Posted on: July 16, 2010 3:02 pm
Edited on: July 16, 2010 3:03 pm
LAS VEGAS -- The Bulls missed out on their top free-agent targets, but have quietly put together an impressive offseason. That offseason became more impressive Friday when they agreed to terms with free-agent guard Ronnie Brewer, a person with knowledge of the deal confirmed to CBSSports.com.
Brewer agreed to a three-year, $12.5 million deal with the final year non-guaranteed, the person familiar with the agreement said. As Royce Young points out , Brewer joins Carlos Boozer and Kyle Korver among Bulls GM Gar Forman's summer acquisitions. It isn't exactly a Big Three on the order of Miami's Dwyane Wade-LeBron James-Chris Bosh trio, but the Bulls have surrounded Derrick Rose with a quality supporting cast that should put them among the favorites in the East.
With the addition of Boozer, Korver and now Brewer, the Bulls have now poached three members of the 2009-10 Jazz -- although Brewer was traded to Memphis last season. Brewer averaged 8.8 points in 58 games with the Jazz and Grizzlies and is expected to be the Bulls' starting shooting guard.
The Bulls will have something else in common with the Jazz next season: They'll have a 7-foot center from Turkey. To less fanfare than the other signings, the Bulls also brought Omer Asik to the states with a three-year, approximately $4 million deal. Bulls officials are high on Asik's potential and spent the past few weeks touting his arrival to free agents they were recruiting. The Bulls even signed Scottie Pippen, for crying out loud -- not to play, but to serve as the team's ambassador.
Posted on: July 8, 2010 9:28 pm
Edited on: July 9, 2010 10:01 am
In the end, the King took the easy way out.
LeBron James, in the most overhyped free-agent decision in sports history, announced Thursday night that he’s joining the All-Star duo of Dwyane Wade and Chris Bosh in Miami. It’s the new Big Three. The Dream Team. The Trio of Tyranny.
Or the Axis of Evil, depending on your perspective.
James joining Wade and Bosh creates a vortex of power in Miami that could reshape the NBA landscape for the better part of a decade.
"This morning I woke up and had a great conversation with my mom," James said. "And once I had that conversation, I think I was set. The last time I changed my mind was probably in my dreams. And when I woke up this morning, I knew I had made the right decision."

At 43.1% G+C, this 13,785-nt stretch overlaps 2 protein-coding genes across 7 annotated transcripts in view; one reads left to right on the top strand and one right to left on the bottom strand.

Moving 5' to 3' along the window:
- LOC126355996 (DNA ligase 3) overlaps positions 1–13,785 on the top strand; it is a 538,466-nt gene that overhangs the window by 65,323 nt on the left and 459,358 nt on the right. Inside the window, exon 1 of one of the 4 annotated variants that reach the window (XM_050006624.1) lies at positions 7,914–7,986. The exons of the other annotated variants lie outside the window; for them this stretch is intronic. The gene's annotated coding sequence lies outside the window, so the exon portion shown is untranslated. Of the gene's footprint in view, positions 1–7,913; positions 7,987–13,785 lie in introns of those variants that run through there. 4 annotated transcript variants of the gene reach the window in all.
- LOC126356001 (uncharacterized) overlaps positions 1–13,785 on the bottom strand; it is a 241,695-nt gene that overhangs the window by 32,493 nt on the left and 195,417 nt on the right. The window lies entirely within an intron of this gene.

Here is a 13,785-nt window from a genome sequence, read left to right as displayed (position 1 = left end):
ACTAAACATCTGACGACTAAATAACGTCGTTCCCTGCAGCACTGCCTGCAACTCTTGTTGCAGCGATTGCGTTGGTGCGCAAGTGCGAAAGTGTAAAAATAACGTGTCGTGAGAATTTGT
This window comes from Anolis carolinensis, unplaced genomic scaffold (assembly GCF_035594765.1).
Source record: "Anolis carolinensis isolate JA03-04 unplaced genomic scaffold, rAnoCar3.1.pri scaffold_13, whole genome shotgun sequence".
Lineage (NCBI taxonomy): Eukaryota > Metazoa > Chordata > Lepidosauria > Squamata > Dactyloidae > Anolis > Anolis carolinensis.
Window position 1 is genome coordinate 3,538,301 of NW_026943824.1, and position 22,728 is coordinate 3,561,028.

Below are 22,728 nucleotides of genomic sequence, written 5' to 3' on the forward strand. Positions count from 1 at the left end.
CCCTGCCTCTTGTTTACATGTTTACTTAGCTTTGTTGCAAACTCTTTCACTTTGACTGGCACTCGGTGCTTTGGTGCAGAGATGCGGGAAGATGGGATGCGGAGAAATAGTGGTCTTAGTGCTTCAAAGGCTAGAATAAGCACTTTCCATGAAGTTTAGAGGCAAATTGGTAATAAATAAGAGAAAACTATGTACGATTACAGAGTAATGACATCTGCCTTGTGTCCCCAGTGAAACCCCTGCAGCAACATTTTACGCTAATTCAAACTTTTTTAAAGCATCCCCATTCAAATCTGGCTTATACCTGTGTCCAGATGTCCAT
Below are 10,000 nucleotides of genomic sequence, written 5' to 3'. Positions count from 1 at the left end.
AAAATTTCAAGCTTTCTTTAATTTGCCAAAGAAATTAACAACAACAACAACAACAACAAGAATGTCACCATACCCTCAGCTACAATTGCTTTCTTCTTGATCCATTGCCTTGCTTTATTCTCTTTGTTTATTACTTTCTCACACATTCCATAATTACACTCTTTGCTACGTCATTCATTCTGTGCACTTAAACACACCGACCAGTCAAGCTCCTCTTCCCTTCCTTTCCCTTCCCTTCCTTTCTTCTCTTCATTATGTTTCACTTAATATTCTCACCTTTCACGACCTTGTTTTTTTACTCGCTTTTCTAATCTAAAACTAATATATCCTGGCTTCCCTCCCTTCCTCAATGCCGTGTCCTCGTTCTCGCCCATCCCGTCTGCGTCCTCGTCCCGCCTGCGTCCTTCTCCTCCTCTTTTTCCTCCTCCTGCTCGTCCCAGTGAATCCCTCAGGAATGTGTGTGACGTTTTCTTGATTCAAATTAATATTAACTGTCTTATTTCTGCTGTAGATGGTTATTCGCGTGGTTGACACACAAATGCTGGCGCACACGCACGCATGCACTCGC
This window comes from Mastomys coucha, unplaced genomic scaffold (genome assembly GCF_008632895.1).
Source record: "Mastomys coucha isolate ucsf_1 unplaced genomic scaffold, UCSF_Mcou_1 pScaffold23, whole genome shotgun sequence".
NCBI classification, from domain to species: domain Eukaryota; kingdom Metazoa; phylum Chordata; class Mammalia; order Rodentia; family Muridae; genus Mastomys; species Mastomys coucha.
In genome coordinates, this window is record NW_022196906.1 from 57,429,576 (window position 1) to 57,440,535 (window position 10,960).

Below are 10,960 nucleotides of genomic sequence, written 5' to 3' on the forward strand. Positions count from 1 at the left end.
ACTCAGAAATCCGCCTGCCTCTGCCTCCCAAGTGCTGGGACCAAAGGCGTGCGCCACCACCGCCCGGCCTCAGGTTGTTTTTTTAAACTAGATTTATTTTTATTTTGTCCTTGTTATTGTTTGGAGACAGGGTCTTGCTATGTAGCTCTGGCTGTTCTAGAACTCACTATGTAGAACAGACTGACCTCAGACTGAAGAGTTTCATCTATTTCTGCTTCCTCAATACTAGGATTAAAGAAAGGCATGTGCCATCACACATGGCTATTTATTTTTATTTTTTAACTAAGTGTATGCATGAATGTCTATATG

LeBron’s announcement, the culmination of an unprecedented tsunami of hype and ego, came nearly a half-hour into the choreographed TV show fit for a King. He chose the Heat, and an alliance with the two other top players from the most anticipated free-agent history, over his hometown Cavaliers – who drafted him out of St. Vincent-St. Mary’s High School down the road in Akron in 2003 -- as well as the Knicks, Bulls, Nets and Clippers.
"I don’t have any doubts on it at all," James said.
It was a rare chance for a player in the prime of his NBA career to team up with high-profile contemporaries and chase down championships – and for James, that cupboard is bare after seven years with the Cavs. It was also a chance for James to prove his stated loyalty to his hometown, the heartbreak capital of sports, and remain committed to bringing Cleveland its first pro sports championship since 1964.
But James, 25, passed on that chance, dealing a crushing blow to Cleveland and embracing instead the get-mine culture that will once again be associated with the NBA.
"It’s about joinig forces with the other two guys that I feel like I respect their games the most," James said.
He also passed up on the international stage – and another All-Star, Amar’e Stoudemire – offered by New York; the chance to follow in the footsteps of Michael Jordan in Chicago; and the allure of his friend Jay-Z’s Nets team, which in two years will move to Brooklyn. The Nets fell out of favor in the LeBron chase, and most league executives never believed the Clippers had a chance.
While James may have given himself the optimal chance to chase championships, there are a couple of issues to consider. First, there will be little flexibility for Heat president Pat Riley to surround his trio of superstars with a championship-caliber supporting cast. Second, and more important, James’ legacy could be damaged by failing to win a championship with the team that drafted him. No matter how many titles he wins, he may be remembered for this unabashed ring-grab.
"It's not a super team yet," James said. "We don't even have enough players to fill the roster. ... A team, or a championship team is not built on just three guys."
James did not divulge any contract terms, saying his agent, Leon Rose, was working on the details. He did predict that all three superstars will be willing to accept less money than they could've gotten in other situations.